It's hard to say exactly when adaptive surfing officially became a sport. It officially was recognized when the ISA World Adaptive Surfing Championship (WASC) began in 2015. There are reports of adaptive surfing appearing as long ago as the 1990s in countries like Brazil and in the US, but it has really taken off in the last few years thanks to a surge in viral videos and images and some amazing equipment that is now available that enables almost anyone to surf.
Nonprofits that provide free access to the sport are also on the rise, putting it more in the public eye. Almost every wheelchair-user knows about it, and many would love to give it a try. The good news is that you can try the sport now that adaptive surfing programs now exist around the world. Some extremely gorgeous locales host these lessons that exclusively cater to people wanting to try adaptive surfing.
Check out our list below! It is a fantastic idea for a winter vacation this year, or one to add to your bucket list in the future.
5. Eternal Wave Peru
Surfing in South America is a dream for many surfers, and Eternal Wave Peru in Lima, Peru is a great place to try adaptive surfing in this coveted location. They charge $120 for two full hours for everything required to surf, from all of the adapted equipment, a wetsuit, and lessons, as well as assistance to help you in the water. You meet the instructor at a pre-designated beach and they offer a nutritional snack after the surfing experience.
4. Sargood on Collaroy
The only resort in the world that caters to people with spinal cord injuries is Sargood on Collaroy in Sydney, Australia. It overlooks Collaroy Beach, located in the northern beaches of Sydney. It opened only a handful of years ago and has been providing a truly magical experience for people with paralysis. They also offer adaptive surfing.
Their adaptive surfing program is not huge, but it is listed on their site right next to the other adaptive sports they offer, such as adaptive paddle-boarding (which also uses an adaptive surfboard), kayaking, golf, fishing, snorkeling, sailing, rock climbing, hand-cycling, and yoga.
This full-scale resort offers beautiful rooms with ceiling lifts, a wheelchair accessible pool that goes into the ocean, and they offer funding assistance.
3. Surf Emporium Muizenberg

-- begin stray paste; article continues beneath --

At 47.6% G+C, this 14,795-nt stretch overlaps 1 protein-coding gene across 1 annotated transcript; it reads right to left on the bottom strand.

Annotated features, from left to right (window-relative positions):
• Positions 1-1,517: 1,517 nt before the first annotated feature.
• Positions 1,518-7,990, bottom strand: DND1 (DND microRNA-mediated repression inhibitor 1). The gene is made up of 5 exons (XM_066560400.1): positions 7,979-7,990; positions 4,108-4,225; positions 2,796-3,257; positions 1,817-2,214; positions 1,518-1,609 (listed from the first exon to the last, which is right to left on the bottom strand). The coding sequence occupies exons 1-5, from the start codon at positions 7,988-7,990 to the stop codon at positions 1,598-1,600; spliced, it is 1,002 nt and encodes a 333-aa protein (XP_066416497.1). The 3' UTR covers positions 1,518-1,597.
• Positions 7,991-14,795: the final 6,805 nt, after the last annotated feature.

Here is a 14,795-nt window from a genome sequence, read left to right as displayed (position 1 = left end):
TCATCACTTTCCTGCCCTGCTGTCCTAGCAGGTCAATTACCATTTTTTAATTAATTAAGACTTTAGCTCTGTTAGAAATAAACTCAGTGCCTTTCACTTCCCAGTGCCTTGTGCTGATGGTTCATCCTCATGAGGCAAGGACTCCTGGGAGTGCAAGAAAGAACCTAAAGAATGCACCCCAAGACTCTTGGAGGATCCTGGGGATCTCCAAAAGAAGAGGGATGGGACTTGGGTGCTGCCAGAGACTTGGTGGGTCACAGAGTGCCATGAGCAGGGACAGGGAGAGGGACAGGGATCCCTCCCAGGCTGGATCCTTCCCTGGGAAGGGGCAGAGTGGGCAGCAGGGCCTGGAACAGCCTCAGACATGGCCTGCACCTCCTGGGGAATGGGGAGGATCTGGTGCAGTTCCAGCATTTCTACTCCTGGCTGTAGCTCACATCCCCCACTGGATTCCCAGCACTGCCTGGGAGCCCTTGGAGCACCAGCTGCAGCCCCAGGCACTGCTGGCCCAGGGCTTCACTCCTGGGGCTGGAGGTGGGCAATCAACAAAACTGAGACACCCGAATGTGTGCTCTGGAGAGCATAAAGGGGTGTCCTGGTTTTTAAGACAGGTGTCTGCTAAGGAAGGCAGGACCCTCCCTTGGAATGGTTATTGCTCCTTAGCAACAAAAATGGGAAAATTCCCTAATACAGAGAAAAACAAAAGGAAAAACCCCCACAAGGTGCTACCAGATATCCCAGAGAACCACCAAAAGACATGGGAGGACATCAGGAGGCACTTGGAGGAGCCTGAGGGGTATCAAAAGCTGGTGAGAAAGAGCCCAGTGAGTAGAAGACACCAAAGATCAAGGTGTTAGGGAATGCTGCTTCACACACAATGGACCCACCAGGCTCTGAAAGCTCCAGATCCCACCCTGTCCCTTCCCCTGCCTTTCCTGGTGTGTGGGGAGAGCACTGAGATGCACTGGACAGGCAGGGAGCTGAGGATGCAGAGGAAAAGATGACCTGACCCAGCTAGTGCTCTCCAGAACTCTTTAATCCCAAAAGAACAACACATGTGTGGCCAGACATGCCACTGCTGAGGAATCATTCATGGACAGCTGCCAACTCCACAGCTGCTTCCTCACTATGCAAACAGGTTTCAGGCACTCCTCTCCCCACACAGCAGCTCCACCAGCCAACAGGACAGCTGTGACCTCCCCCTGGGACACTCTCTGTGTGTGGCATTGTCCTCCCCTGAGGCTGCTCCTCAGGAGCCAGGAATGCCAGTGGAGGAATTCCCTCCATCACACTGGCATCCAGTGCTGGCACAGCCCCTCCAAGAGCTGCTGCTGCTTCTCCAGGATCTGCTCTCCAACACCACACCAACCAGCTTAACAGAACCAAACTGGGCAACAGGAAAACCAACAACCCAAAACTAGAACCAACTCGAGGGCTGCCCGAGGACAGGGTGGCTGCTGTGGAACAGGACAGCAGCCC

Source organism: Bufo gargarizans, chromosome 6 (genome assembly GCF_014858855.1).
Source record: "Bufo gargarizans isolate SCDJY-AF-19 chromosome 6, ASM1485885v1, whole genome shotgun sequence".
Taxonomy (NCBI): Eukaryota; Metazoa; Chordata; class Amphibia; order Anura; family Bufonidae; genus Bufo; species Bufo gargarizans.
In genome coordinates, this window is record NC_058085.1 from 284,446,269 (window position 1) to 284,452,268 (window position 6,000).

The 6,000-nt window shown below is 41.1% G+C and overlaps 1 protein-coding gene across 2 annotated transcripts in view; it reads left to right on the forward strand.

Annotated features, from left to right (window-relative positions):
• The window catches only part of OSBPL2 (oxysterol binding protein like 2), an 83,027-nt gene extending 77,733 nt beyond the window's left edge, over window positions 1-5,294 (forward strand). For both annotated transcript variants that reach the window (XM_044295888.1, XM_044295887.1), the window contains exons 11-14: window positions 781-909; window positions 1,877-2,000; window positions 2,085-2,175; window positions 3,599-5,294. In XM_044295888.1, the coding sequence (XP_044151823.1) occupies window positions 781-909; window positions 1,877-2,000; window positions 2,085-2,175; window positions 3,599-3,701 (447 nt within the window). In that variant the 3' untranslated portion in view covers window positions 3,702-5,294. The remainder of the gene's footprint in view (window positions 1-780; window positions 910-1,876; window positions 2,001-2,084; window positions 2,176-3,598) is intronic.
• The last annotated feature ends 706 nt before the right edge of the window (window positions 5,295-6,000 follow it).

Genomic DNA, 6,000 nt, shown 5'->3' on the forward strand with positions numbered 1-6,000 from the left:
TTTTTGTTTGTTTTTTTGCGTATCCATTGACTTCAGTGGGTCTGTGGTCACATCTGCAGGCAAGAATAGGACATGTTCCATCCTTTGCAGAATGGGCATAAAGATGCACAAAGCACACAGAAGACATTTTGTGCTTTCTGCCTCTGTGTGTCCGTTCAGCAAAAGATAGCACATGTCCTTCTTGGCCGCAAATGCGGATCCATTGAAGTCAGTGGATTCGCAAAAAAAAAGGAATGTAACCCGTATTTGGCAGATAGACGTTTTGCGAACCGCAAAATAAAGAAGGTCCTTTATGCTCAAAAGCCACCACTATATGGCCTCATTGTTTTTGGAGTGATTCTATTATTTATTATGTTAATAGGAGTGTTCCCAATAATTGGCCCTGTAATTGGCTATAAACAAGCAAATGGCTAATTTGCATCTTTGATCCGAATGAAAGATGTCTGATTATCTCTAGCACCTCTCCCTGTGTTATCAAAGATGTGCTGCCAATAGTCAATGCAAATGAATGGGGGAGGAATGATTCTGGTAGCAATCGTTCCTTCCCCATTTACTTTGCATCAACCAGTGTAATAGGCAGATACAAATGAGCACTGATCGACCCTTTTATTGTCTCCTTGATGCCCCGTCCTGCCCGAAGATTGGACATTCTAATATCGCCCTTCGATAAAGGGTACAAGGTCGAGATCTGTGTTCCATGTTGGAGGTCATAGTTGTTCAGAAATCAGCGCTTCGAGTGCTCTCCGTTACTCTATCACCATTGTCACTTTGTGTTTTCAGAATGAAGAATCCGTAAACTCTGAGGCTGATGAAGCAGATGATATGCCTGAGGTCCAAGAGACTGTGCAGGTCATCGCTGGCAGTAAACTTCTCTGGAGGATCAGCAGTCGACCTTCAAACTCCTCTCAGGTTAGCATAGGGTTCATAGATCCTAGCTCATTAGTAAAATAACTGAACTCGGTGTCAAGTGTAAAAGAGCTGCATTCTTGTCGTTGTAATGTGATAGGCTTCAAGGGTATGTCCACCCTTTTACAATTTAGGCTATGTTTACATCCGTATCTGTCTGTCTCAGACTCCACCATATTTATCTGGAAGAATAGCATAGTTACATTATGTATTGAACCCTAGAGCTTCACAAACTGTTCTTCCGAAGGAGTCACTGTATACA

The only adaptive surfing school in South Africa, Surf Emporium Muizenberg has been offering adaptive surfing lessons since 2011. They offer private lessons, which you can sign up for at any time, and they offer free adaptive surf clinic days on a handful of dates throughout 2019, so be sure to book early if you want to attend one of their free days. They offer one free day a month.
If you have a child with a spinal cord injury or a teenager with a spinal cord injury, they also offer holiday surf camps for both of these age groups. It is a truly beautiful location located on the Muizenberg beachfront and for anyone in Cape Town, South Africa, a must-see.
2. Life Rolls On
An adaptive sporting nonprofit based in La Jolla, California, Life Rolls On is one of the most prominent adapted surfing clinics in the United States. This legendary nonprofit was founded by Jesse Billauer, a young man who was paralyzed at the beginning of his career and went on to found this now life-changing nonprofit that changes thousands of lives every year. Their 2019 free adaptive surfing clinic dates have yet to be announced, but be sure to check back to their site next year to see if their dates have been posted.
1. Ocean Healing Group
Located in gorgeous Costa Rica, this nonprofit is called the Ocean Healing Group and they offer adaptive surfing to all types of disabilities, as well as adaptive horseback riding and accessible ATV jungle tours. This program focuses more on children, but parents can surf alongside their children. Well-known adaptive surfers like Christiaan “Otter” Bailey are also on-staff to help teach lessons.
Written by Tiffiny CarlsonSince 1998, Tiffiny Carlson has been a prolific commentator on all things SCI in a number of prominent magazines, blogs and websites. Hailing from Minnesota, she was the SCI Columnist for New Mobility Magazine for 13 years and she currently works as the Executive Director of SPINALpedia, one of the leading websites for people with SCI to share videos and stories. She has been a C5-6 quadriplegic since a diving accident 24 years ago. Tiffiny has also been a fierce advocate for SCI research. In 2016, the Morton Paralysis Fund honored her for her work. While all SCI topics interest her, dating, love and the business of relationships have always been where her passion lies the most.
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